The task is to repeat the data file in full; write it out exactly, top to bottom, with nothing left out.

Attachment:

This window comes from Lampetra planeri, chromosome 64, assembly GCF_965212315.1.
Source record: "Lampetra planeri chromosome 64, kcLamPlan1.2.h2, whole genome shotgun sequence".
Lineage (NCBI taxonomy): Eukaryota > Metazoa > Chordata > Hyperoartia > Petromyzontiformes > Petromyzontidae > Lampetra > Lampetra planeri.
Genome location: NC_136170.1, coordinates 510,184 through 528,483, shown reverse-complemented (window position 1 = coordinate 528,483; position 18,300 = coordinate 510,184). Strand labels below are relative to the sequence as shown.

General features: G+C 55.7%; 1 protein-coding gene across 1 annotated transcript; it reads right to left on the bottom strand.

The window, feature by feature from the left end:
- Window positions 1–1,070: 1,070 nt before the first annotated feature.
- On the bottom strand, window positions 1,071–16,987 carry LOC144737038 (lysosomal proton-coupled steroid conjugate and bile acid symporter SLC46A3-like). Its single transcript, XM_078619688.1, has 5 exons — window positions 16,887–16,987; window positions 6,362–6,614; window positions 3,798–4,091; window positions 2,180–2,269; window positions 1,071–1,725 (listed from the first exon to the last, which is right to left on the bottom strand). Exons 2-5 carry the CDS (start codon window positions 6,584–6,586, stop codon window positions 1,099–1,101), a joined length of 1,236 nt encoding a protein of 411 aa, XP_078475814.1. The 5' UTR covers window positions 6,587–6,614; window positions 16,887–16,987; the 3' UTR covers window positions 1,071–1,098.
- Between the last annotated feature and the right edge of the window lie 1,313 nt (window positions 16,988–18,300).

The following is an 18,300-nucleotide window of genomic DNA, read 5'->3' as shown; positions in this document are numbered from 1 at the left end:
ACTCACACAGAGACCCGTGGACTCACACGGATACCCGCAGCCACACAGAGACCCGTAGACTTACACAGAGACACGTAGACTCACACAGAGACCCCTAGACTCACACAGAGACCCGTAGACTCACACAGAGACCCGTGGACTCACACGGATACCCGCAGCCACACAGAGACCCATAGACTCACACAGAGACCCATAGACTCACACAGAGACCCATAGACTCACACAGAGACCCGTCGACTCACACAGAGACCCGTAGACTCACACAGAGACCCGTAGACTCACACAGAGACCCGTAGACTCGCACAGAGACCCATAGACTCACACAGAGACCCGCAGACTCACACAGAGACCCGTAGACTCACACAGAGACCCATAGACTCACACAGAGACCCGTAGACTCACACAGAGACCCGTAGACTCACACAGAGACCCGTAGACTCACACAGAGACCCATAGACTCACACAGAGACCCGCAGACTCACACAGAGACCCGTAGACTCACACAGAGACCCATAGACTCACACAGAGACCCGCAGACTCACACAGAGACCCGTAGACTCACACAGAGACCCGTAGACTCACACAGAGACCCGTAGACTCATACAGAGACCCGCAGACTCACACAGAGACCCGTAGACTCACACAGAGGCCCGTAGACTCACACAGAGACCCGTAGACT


This window comes from Lampetra planeri, chromosome 64, assembly GCF_965212315.1.
Source record: "Lampetra planeri chromosome 64, kcLamPlan1.2.h2, whole genome shotgun sequence".
Lineage (NCBI taxonomy): Eukaryota > Metazoa > Chordata > Hyperoartia > Petromyzontiformes > Petromyzontidae > Lampetra > Lampetra planeri.
Genome location: NC_136170.1, coordinates 510,184 through 528,483, shown reverse-complemented (window position 1 = coordinate 528,483; position 18,300 = coordinate 510,184). Strand labels below are relative to the sequence as shown.

General features: G+C 55.7%; 1 protein-coding gene across 1 annotated transcript; it reads right to left on the bottom strand.

The window, feature by feature from the left end:
- Window positions 1–1,070: 1,070 nt before the first annotated feature.
- On the bottom strand, window positions 1,071–16,987 carry LOC144737038 (lysosomal proton-coupled steroid conjugate and bile acid symporter SLC46A3-like). Its single transcript, XM_078619688.1, has 5 exons — window positions 16,887–16,987; window positions 6,362–6,614; window positions 3,798–4,091; window positions 2,180–2,269; window positions 1,071–1,725 (listed from the first exon to the last, which is right to left on the bottom strand). Exons 2-5 carry the CDS (start codon window positions 6,584–6,586, stop codon window positions 1,099–1,101), a joined length of 1,236 nt encoding a protein of 411 aa, XP_078475814.1. The 5' UTR covers window positions 6,587–6,614; window positions 16,887–16,987; the 3' UTR covers window positions 1,071–1,098.
- Between the last annotated feature and the right edge of the window lie 1,313 nt (window positions 16,988–18,300).

The following is an 18,300-nucleotide window of genomic DNA, read 5'->3' as shown; positions in this document are numbered from 1 at the left end:
ACTCACACAGAGACCCGTGGACTCACACGGATACCCGCAGCCACACAGAGACCCGTAGACTTACACAGAGACACGTAGACTCACACAGAGACCCCTAGACTCACACAGAGACCCGTAGACTCACACAGAGACCCGTGGACTCACACGGATACCCGCAGCCACACAGAGACCCATAGACTCACACAGAGACCCATAGACTCACACAGAGACCCATAGACTCACACAGAGACCCGTCGACTCACACAGAGACCCGTAGACTCACACAGAGACCCGTAGACTCACACAGAGACCCGTAGACTCGCACAGAGACCCATAGACTCACACAGAGACCCGCAGACTCACACAGAGACCCGTAGACTCACACAGAGACCCATAGACTCACACAGAGACCCGTAGACTCACACAGAGACCCGTAGACTCACACAGAGACCCGTAGACTCACACAGAGACCCATAGACTCACACAGAGACCCGCAGACTCACACAGAGACCCGTAGACTCACACAGAGACCCATAGACTCACACAGAGACCCGCAGACTCACACAGAGACCCGTAGACTCACACAGAGACCCGTAGACTCACACAGAGACCCGTAGACTCATACAGAGACCCGCAGACTCACACAGAGACCCGTAGACTCACACAGAGGCCCGTAGACTCACACAGAGACCCGTAGACT